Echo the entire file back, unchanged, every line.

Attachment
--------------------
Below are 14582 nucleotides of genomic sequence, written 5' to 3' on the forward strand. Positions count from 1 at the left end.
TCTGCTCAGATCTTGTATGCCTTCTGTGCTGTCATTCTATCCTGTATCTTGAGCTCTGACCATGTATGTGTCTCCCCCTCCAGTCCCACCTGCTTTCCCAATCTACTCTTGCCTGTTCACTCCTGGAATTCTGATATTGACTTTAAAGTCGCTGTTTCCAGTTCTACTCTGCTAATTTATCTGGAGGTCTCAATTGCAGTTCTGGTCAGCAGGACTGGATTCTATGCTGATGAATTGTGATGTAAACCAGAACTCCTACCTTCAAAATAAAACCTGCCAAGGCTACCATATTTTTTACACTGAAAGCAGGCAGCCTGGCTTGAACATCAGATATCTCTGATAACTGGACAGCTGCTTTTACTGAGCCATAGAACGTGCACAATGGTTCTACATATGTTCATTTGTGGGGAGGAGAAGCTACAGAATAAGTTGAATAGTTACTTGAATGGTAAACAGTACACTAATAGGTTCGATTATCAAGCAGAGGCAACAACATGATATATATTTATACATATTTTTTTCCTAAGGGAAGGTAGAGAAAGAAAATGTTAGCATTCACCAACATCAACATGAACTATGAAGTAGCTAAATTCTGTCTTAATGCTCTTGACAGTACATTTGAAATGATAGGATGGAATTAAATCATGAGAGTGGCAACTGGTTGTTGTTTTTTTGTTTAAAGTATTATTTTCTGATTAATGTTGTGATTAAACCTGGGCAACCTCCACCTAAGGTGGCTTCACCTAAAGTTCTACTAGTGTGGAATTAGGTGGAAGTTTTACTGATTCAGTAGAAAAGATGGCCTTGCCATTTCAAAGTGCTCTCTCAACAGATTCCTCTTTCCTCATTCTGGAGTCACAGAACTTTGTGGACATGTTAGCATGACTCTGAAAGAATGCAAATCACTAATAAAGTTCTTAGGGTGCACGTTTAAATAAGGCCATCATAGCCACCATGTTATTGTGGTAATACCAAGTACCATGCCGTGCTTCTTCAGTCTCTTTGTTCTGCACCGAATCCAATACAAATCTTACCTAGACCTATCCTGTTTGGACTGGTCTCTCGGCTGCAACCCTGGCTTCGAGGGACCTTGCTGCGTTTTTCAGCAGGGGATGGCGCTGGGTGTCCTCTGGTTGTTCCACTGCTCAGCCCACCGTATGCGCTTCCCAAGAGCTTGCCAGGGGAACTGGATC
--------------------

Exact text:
Below are 14582 nucleotides of genomic sequence, written 5' to 3' on the forward strand. Positions count from 1 at the left end.
TCTGCTCAGATCTTGTATGCCTTCTGTGCTGTCATTCTATCCTGTATCTTGAGCTCTGACCATGTATGTGTCTCCCCCTCCAGTCCCACCTGCTTTCCCAATCTACTCTTGCCTGTTCACTCCTGGAATTCTGATATTGACTTTAAAGTCGCTGTTTCCAGTTCTACTCTGCTAATTTATCTGGAGGTCTCAATTGCAGTTCTGGTCAGCAGGACTGGATTCTATGCTGATGAATTGTGATGTAAACCAGAACTCCTACCTTCAAAATAAAACCTGCCAAGGCTACCATATTTTTTACACTGAAAGCAGGCAGCCTGGCTTGAACATCAGATATCTCTGATAACTGGACAGCTGCTTTTACTGAGCCATAGAACGTGCACAATGGTTCTACATATGTTCATTTGTGGGGAGGAGAAGCTACAGAATAAGTTGAATAGTTACTTGAATGGTAAACAGTACACTAATAGGTTCGATTATCAAGCAGAGGCAACAACATGATATATATTTATACATATTTTTTTCCTAAGGGAAGGTAGAGAAAGAAAATGTTAGCATTCACCAACATCAACATGAACTATGAAGTAGCTAAATTCTGTCTTAATGCTCTTGACAGTACATTTGAAATGATAGGATGGAATTAAATCATGAGAGTGGCAACTGGTTGTTGTTTTTTTGTTTAAAGTATTATTTTCTGATTAATGTTGTGATTAAACCTGGGCAACCTCCACCTAAGGTGGCTTCACCTAAAGTTCTACTAGTGTGGAATTAGGTGGAAGTTTTACTGATTCAGTAGAAAAGATGGCCTTGCCATTTCAAAGTGCTCTCTCAACAGATTCCTCTTTCCTCATTCTGGAGTCACAGAACTTTGTGGACATGTTAGCATGACTCTGAAAGAATGCAAATCACTAATAAAGTTCTTAGGGTGCACGTTTAAATAAGGCCATCATAGCCACCATGTTATTGTGGTAATACCAAGTACCATGCCGTGCTTCTTCAGTCTCTTTGTTCTGCACCGAATCCAATACAAATCTTACCTAGACCTATCCTGTTTGGACTGGTCTCTCGGCTGCAACCCTGGCTTCGAGGGACCTTGCTGCGTTTTTCAGCAGGGGATGGCGCTGGGTGTCCTCTGGTTGTTCCACTGCTCAGCCCACCGTATGCGCTTCCCAAGAGCTTGCCAGGGGAACTGGATC